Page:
Financial markets now wagering on Fed rate cut, China-US trade talks calm nerves

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Published: January 4, 2019 8:56:22 AM

MSCI's index of Asia-Pacific shares outside Japan dipped 0.1 percent lower to near two-month lows, weighed by a drop of about 1 percent in Australian shares.

Nikkei spiralled about 3.6 percent lower on growth worries and a sharp jump in the yen. (Reuters)

Financial markets were on edge on Friday as weak U.S. economic data added to fears of a global slowdown and pushed investors to bet the Federal Reserve could reverse policy and start cutting interest rates before the end of this year. But nerves were soothed somewhat by news that the United States and China would hold vice-ministerial level talks next week on their trade dispute, with the Chinese blue-chip index turning 0.4 percent higher.

U.S. stock futures, which had slipped in early Asian trade, also reversed early losses. E-Minis for the S&P 500 edged up 0.1 percent while Nasdaq futures climbed 0.2 percent. Japanese shares skidded on their first trading day of the year on Friday, with the Nikkei spiralling about 3.6 percent lower on growth worries and a sharp jump in the yen.

MSCI’s index of Asia-Pacific shares outside Japan dipped 0.1 percent lower to near two-month lows, weighed by a drop of about 1 percent in Australian shares. Fears that the Sino-U.S. trade war would drag down world growth roiled risk-sensitive assets in 2018, driving a surge in volatility and sending major stock markets deep into the red.

Analysts now expect the two economic giants to find some common ground in their dispute, with added impetus possibly coming from a run of disappointing data and weak stock market on both sides. However, there are less than two months left in a short negotiating window. Data this week showed a marked loss of momentum in the world’s two largest economies.

Thursday’s survey data from the Institute for Supply Management (ISM) showed U.S. factory activity slowed more than expected in December.
The dismal ISM report came after Chinese data on Monday showed its manufacturing activity contracted in December for the first time in more than two years.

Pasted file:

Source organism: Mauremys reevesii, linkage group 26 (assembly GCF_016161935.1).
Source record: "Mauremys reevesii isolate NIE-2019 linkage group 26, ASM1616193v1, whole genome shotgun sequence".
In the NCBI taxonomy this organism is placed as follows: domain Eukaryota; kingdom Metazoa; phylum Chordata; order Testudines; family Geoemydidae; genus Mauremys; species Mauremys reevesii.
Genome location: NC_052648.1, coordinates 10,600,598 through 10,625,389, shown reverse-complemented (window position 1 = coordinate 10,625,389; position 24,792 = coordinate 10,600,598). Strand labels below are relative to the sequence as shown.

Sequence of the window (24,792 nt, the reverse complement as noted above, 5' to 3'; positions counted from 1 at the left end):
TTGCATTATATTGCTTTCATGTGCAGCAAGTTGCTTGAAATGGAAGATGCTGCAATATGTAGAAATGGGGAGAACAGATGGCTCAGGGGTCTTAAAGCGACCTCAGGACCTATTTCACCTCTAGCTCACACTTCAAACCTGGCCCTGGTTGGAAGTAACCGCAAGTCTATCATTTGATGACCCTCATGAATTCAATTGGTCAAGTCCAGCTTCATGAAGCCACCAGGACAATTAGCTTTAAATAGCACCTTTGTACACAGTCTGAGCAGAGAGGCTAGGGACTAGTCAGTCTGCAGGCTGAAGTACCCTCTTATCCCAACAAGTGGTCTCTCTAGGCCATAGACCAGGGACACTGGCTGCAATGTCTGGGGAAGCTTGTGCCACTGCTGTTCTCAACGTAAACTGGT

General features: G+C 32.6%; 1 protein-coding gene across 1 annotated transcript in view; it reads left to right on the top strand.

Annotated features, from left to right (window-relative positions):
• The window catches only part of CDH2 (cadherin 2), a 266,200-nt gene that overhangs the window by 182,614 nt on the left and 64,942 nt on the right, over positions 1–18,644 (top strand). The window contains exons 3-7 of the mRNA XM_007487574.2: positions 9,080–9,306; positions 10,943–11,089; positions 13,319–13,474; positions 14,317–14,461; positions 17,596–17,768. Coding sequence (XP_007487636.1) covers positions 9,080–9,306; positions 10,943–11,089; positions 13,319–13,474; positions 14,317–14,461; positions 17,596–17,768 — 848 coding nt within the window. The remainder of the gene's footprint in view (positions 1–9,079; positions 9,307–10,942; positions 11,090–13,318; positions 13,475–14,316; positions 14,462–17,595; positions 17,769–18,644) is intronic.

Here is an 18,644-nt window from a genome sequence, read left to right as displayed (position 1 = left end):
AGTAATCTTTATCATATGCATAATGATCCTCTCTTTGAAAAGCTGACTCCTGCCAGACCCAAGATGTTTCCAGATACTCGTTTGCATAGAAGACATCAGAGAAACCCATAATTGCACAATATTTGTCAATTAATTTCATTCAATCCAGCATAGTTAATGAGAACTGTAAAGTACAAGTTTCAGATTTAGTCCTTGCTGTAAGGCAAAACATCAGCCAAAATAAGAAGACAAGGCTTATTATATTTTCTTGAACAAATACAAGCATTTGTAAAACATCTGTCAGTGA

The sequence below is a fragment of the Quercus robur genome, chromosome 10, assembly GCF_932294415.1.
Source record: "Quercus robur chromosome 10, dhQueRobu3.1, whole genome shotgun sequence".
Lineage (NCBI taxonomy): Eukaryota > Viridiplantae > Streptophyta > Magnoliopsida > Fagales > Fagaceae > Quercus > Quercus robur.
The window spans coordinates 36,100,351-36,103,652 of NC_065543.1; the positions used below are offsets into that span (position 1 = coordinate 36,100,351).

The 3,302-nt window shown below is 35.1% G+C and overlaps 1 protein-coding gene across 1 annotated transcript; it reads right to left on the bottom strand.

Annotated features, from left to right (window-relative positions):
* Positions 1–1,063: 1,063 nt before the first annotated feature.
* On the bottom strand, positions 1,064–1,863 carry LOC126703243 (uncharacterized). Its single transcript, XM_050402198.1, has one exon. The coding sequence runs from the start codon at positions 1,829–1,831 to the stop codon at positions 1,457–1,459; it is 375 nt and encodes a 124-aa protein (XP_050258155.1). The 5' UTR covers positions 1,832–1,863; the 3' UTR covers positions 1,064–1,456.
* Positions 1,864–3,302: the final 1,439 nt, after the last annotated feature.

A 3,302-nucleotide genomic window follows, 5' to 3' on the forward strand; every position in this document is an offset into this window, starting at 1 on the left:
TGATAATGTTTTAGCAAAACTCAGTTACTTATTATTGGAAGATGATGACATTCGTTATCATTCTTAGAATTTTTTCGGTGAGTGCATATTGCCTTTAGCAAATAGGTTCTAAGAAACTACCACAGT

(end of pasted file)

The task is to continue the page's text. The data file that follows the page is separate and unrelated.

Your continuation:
Adding to the gloom, Apple Inc cut its revenue forecast on Wednesday for the first time in nearly 12 years, blaming weaker iPhone sales in China. Its shares crashed nearly 10 percent overnight. “This is more proof, if needed, that U.S. President (Donald) Trump’s trade actions against China are now hurting the U.S. as much as they are China; rather than being, as Trump would have us belief, a zero sum game where the U.S. takes the spoils at all others’ expense,” said Ray Attrill, head of forex strategy at National Australia Bank.

There is “more reason to think a Sino-US trade deal is in the offing in coming weeks.” The spectre of a deep economic downturn in the United States, or even a recession, spooked global investors who flocked away from risky equities to the safety of bonds.


Investors had expected the U.S. Federal Reserve to stay on its tightening path after three hikes last year, but the trade war and recent disappointing data have put those expectations to rest. Investors are now fully pricing in a rate cut to 2.00-2.25 percent by April next year.

The December Fed funds contract implies a cash rate of 2.23 percent, below the current 2.25-2.50 percent and expectations of 3 percent just a couple of months ago. In response, U.S. Treasuries rallied with yields on two-year paper sinking below 2.4 percent to reach parity with the federal funds effective rate for the first time since 2008.

Three- and five-year yields were even lower, an inversion that has sometimes heralded recessions in the past. Yields on 10-year benchmark paper dropped to 2.55 percent overnight, a staggering turnaround from the highs of 3.25 percent seen as recently as November.

The falls kept the dollar on the defensive. The greenback plumbed a more than nine-month low of 105.25 against the safe-haven yen on Thursday, driven by technical factors amid thin holiday trade. It has fallen more than 2 percent so far this week, the biggest weekly loss since last February, and was last at 107.93.

“The ISM has a long track-record and big moves often prove to be meaningful. The December drop therefore gives pause, even to us economic optimists,” said Michelle Girard, U.S. economist at RBS. “Now…a closely-watched indicator is flashing yellow, putting ourselves, and likely the Fed, on higher alert.” Concerns about a U.S. recession battered Wall Street overnight, with the Dow skidding 2.8 percent, the S&P 500 down 2.5 percent and Nasdaq losing more than 3 percent.

Keeping with the risk-off theme, gold hit a 6-1/2-month peak of $1,298.42 an ounce on Friday. U.S. light crude slid 15 cents to $46.94 a barrel but held slightly above a 1-1/2 year trough touched just last month. Brent slipped 27 cents to $55.68.

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